New Year, New You
A doctor weighs in on what to do when diet and exercise aren't working
Holiday indulgence not withstanding, the start of a new year is a great time to take stock of your heath and weight. If you've noticed that diligent diet and extra exercise just don't seem to be working, perhaps it's time to consider bariatric surgery.
Don't let that second word — "surgery" — scare you. Bariatric procedures are a safe and effective way to lose weight when the traditional methods have stopped working.
Below, Dr. Sachin S. Kukreja, from the Methodist Weight Management Institute at Methodist Dallas, breaks down what people should know about bariatric surgery. He also explains why it might be a good fit for some, especially if those with a a BMI of 40 or higher, or a BMI of 35 with weight-related conditions such as hypertension, diabetes, sleep apnea, or joint pain.
What exactly is bariatric surgery?
These procedures cause weight loss by restricting the amount of food the stomach can hold. Most weight loss surgeries today are performed using minimally invasive techniques (known as laparoscopic surgery).
The most common bariatric surgery procedures are:
- Gastric bypass: Often considered the "gold standard" of weight loss surgery, the Roux-en-Y gastric bypass (its formal name) creates a smaller stomach pouch and results in fewer calories consumed.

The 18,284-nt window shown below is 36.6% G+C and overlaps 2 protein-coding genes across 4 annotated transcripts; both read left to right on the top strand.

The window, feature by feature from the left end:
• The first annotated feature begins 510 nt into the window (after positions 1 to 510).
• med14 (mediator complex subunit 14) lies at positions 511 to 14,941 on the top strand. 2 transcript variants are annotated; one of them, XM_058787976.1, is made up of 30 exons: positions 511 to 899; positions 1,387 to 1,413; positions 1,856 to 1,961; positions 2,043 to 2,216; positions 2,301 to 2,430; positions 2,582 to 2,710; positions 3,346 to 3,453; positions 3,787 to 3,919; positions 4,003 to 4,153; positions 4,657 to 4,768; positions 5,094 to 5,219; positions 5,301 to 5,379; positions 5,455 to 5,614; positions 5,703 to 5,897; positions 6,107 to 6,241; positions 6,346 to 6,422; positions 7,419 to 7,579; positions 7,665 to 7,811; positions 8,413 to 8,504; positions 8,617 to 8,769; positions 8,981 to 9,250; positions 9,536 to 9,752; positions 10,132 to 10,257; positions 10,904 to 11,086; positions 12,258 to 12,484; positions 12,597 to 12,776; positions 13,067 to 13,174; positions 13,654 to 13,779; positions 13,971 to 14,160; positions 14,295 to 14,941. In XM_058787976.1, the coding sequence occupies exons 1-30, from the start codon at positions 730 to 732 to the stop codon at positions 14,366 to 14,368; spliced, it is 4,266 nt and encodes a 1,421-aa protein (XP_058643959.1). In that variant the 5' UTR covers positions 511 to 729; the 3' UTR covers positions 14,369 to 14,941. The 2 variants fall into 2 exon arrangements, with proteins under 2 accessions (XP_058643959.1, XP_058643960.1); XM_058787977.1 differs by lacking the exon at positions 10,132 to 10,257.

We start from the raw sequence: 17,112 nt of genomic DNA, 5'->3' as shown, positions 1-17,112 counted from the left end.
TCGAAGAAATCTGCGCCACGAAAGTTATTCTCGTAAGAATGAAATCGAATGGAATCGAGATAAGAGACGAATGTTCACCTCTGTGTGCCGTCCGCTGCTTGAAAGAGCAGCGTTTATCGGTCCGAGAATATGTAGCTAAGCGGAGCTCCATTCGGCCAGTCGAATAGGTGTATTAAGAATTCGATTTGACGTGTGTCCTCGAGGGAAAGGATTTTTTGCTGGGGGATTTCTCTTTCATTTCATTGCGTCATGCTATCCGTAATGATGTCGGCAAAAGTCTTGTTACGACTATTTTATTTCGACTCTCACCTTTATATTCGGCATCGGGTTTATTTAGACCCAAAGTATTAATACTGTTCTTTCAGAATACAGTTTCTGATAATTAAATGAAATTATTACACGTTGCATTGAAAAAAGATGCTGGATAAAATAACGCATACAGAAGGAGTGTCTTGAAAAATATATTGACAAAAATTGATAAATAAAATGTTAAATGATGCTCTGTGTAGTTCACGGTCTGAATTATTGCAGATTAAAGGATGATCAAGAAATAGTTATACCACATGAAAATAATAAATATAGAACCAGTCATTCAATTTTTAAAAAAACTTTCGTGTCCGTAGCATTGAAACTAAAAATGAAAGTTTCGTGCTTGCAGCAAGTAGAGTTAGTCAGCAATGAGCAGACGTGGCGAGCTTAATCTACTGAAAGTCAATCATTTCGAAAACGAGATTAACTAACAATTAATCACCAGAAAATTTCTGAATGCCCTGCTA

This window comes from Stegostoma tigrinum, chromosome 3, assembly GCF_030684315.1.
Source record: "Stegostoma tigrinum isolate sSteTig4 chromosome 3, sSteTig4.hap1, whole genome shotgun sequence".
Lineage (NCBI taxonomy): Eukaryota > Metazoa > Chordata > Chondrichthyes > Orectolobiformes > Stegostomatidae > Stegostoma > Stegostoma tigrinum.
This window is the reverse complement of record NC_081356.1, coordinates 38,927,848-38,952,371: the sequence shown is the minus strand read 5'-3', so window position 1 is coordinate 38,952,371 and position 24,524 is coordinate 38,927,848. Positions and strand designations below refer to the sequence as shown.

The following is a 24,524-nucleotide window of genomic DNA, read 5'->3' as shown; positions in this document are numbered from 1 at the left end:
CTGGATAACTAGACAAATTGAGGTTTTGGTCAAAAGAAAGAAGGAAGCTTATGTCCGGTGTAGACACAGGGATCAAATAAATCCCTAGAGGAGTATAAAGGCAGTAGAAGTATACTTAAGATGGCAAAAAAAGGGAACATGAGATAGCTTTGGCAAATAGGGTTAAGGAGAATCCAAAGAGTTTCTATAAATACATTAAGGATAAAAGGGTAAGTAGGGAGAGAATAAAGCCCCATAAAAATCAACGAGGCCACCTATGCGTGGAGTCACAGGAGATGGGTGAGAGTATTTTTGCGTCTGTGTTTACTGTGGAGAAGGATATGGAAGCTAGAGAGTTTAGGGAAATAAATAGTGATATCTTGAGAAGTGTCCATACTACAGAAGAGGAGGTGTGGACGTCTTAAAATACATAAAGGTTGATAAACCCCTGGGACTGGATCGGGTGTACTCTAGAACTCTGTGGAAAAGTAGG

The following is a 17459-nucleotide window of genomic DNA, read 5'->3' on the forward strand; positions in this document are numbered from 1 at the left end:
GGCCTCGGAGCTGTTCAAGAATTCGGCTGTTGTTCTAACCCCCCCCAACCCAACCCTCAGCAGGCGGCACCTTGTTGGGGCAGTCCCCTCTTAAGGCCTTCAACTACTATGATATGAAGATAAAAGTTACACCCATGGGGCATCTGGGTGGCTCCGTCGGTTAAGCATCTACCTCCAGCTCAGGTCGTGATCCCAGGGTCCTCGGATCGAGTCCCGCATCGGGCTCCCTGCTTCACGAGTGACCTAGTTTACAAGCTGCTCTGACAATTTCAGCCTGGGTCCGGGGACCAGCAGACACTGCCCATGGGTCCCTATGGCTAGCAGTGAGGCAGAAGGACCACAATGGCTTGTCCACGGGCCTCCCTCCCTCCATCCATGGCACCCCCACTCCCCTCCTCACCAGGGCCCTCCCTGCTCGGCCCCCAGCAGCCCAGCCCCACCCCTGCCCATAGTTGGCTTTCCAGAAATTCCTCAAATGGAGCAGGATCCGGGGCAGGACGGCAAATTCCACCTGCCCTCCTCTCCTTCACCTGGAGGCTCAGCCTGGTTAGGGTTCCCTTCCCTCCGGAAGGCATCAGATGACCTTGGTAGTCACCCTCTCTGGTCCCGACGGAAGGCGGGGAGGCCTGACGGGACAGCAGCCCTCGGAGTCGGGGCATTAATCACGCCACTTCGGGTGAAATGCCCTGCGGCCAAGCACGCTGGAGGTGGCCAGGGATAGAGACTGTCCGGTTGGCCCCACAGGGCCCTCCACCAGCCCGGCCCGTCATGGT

- Gastric sleeve: This works by removing approximately 80 percent of the stomach, with a tubular pouch remaining. It also impacts gut hormones that deal with hunger, satiety, and blood sugar control.
- Adjustable gastric band: For this, an inflatable band is placed around the upper portion of the stomach, creating a small stomach pouch. The size of the opening is reduced gradually over time with repeated adjustments.
- Biliopancreatic diversion with duodenal switch: A procedure with two components. First, a smaller, tubular stomach pouch is created by removing a portion of the stomach (similar to the sleeve). Next, a large portion — roughly three-fourths — of the small intestine is bypassed.
How risky is bariatric surgery?
Patients are often surprised — and don’t believe — how safe bariatric surgery is. Whether you’re talking about sleeve, bypass, or duodenal switch, bariatric surgery is now considered safer than having your gallbladder removed. The reason is that patients undergoing weight loss surgery undergo thorough evaluations beforehand to make sure they are healthy enough to proceed.
Why is weight loss surgery also referred to as metabolic surgery?
Metabolism is the process of how the body breaks down food to be used as energy or stored in the tissues, and so a metabolic disorder is when that process is disrupted. Obesity can increase the risk of metabolic disorders such as diabetes, hypertension, and abnormal cholesterol.
Depending on the patient, disease and operation, bariatric surgery allows for diabetes remission in up to 98 percent of the time.
Furthermore, metabolism can be measured. The 2,000-calorie rule that is ingrained in us from the FDA doesn’t apply to all individuals, and doctors can calculate the caloric needs of a patient to lose or maintain weight.
Are there non-surgery options? What are gastric balloons?
Gastric balloons are non-invasive, and don’t require surgery for placement or removal. In fact, some can even be placed in your doctor's office while you are on your lunch break. The balloon is swallowed and then your physician inflates the balloon.
The balloon helps facilitate weight loss by taking up space in your stomach, so that you eat less. In a clinical study, patients lost twice as much weight than with diet and exercise alone.
As always, consult with your doctor before embarking on any weight loss plan, surgical or otherwise. Need a doctor? Find one here.